Those little OLED displays might just work:

Arduino with OLED - simulated DDS

Arduino with OLED – simulated DDS

The U8X8 driver produces those double-size bitmap characters; the default 8×8 matrix seem pretty much unreadable on a 0.96 inch OLED at any practical distance from a benchtop instrument. They might be workable on a 1.3 inch white OLED, minus the attractive yellow highlight for the frequency in the top line.

The OLED uses an SPI interface, although the U8X8 library clobbers my (simpleminded) SPI configuration for the AD9850 DDS and I’ve dummied out the DDS outputs. A soon-to-arrive I²C OLED should resolve that problem; changing the interface from SPI to I²C involves changing the single line of code constructing the driver object, so It Should Just Work.

The U8X8 driver writes directly to the display, thus eliminating the need for a backing buffer in the Arduino’s painfully limited RAM. I think the library hauls in all possible fonts to support font selection at runtime, even though I need at most two fonts, so it may be worthwhile to hack the unneeded ones from the library (or figure out if I misunderstand the situation and the Flash image includes only the fonts actually used). Each font occupies anywhere from 200 to 2000 bytes, which I’d rather have available for program code. Chopping out unused functions would certainly be less useful.

The display formatting is a crude hack just to see what the numbers look like:

    int ln = 0;
    ln += 2;

    TestFreq.fx_64 = ScanTo.fx_64 - ScanFrom.fx_64;
    u8x8.draw2x2String(0,ln,"W       ");
    ln += 2;

    u8x8.draw2x2String(0,ln,"S       ");
    ln += 2;

    TestFreq.fx_32.high = SCAN_SETTLE;                    // milliseconds
    TestFreq.fx_32.low = 0;
    TestFreq.fx_64 /= KILO;                               // to seconds
    u8x8.draw2x2String(0,ln,"T       ");
    ln += 2;

Updating the display produces a noticeable and annoying flicker, which isn’t too surprising, so each value should have an “update me” flag to avoid gratuitous writes. Abstracting the display formatting into a table-driven routine might be appropriate, when I need more than one layout, but sheesh.

I calculate the actual frequency from the 32 bit integer delta phase word written to the DDS, rather than use the achingly precise fixed point value, so a tidy 0.100 Hz frequency step doesn’t produce neat results. Instead, the displayed value will be within ±0.0291 Hz (the frequency resolution) of the desired frequency, which probably makes more sense for the very narrow bandwidths involved in a quartz crystal test gadget.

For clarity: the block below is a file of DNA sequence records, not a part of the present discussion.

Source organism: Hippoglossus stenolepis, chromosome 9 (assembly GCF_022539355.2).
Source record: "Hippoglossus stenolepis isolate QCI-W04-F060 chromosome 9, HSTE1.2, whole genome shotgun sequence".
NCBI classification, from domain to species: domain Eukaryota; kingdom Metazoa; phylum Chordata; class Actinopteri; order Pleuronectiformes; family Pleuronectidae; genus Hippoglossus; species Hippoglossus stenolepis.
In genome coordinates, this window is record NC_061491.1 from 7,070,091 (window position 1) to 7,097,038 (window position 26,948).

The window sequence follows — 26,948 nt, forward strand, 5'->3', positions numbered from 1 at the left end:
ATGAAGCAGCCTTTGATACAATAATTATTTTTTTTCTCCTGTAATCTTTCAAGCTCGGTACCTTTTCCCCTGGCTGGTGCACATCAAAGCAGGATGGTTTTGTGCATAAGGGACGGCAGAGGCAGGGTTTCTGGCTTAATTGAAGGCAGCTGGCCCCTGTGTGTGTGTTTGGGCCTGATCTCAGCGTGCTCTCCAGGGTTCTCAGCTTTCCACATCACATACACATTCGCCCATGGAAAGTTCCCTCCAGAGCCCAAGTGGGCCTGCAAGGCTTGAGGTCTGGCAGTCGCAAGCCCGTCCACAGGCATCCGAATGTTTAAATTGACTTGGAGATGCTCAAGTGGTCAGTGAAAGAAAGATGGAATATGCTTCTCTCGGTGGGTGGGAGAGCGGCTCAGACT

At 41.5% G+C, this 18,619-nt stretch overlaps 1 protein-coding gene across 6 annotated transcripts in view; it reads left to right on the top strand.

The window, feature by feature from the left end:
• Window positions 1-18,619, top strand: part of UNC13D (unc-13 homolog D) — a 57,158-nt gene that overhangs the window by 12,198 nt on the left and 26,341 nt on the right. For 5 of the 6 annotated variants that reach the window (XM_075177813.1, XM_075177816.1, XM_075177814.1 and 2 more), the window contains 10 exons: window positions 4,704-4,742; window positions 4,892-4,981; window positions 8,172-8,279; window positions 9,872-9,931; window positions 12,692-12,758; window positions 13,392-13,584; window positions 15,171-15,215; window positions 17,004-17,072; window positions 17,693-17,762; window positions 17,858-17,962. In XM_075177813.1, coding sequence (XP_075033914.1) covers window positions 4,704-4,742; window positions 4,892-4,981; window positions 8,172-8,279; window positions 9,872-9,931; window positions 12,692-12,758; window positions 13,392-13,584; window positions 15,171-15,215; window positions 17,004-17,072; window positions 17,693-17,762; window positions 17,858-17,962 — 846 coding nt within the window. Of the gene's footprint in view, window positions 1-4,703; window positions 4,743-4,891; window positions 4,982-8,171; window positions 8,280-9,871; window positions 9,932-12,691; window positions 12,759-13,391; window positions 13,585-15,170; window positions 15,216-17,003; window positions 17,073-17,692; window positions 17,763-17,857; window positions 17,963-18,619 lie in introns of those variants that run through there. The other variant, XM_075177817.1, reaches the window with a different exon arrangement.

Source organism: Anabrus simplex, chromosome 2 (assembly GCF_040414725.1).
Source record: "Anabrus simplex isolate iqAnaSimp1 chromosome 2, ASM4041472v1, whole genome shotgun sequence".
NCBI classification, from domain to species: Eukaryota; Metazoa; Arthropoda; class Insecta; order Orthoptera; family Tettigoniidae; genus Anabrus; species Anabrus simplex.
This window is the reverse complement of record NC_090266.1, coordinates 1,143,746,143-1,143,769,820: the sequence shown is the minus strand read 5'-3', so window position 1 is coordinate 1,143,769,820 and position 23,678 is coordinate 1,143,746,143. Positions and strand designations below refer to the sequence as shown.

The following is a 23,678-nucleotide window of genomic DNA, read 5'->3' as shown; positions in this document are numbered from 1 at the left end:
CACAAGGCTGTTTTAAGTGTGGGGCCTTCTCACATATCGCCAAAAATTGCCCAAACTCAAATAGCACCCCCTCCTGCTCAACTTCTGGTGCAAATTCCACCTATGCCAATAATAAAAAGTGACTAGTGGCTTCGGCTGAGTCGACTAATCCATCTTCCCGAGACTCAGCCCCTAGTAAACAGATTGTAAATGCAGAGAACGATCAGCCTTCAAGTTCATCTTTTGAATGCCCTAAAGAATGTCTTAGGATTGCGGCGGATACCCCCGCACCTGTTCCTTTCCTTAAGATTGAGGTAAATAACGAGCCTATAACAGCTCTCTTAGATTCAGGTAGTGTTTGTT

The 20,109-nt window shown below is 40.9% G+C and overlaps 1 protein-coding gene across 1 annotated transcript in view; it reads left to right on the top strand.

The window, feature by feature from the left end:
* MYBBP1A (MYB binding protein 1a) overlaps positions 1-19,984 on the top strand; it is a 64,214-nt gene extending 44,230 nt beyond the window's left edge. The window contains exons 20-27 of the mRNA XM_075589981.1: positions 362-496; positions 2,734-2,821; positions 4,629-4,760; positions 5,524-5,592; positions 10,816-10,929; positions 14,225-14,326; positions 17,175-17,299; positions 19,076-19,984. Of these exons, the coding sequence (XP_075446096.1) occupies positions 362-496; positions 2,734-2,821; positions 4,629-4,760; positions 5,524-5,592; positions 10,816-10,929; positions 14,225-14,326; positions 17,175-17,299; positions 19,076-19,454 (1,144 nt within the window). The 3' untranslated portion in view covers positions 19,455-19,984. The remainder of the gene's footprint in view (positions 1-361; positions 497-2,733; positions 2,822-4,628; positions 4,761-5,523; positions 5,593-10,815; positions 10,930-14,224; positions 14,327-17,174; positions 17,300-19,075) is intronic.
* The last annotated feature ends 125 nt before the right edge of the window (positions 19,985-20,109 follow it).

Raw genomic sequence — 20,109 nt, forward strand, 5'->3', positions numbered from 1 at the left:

Computing the frequency step size makes heavy use of 64 bit integers:

//  ScanStep.fx_64 = One.fx_64 / 4;                       // 0.25 Hz = 8 or 9 tuning register steps
  ScanStep.fx_64 = One.fx_64 / 10;                    // 0.1 Hz = 3 or 4 tuning register steps
//  ScanStep.fx_64 = One.fx_64 / 20;                    // 0.05 Hz = 2 or 3 tuning register steps
//  ScanStep = HzPerCt;                                   // smallest possible frequency step

The fixed point numbers resulting from those divisions will be accurate to nine decimal places; good enough for what I need.

The sensible way of handling discrete scan width / step size / settling time options is through menus showing the allowed choices, with joystick / joyswitch navigation & selection, rather than keyboard entry. An analog joystick has the distinct advantage of using two analog inputs, not four digital pins, although the U8X8 driver includes a switch-driven menu handler.

There’s a definite need to log all the values through the serial output for data collection without hand transcription.

The Arduino source code as a GitHub Gist:

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Bathroom Door Retainer

The weather got warm enough to open the windows before pollen season started, which led to the front bathroom door slamming closed in the middle of the night when a gusty rainstorm blew through town. After far too many years, I decided this was an annoyance up with which I need no longer put.

A few minutes with OpenSCAD and Slic3r produces the shape:

Bathroom Door Retainer - Slic3r

Bathroom Door Retainer – Slic3r

It’s basically an extrusion of a 2D shape with a rectangular recess for the door chewed out.

An hour later, it’s in full effect:

Bathroom Door Retainer - installed

Bathroom Door Retainer – installed

The model now sports a little ball to secure the retainer against the towel bar:

Bathroom Door Retainer - bump

Bathroom Door Retainer – bump

Maybe someday I’ll reprint it.

That was easy …

The cast-iron pig sometimes standing guard as a doorstop in the relatively narrow doorway poses a bit of a foot hazard, so he moves into a closet during the off season. He can now remain there, snug and comfy, until a need for ballast arises.

The OpenSCAD source code as a GitHub Gist: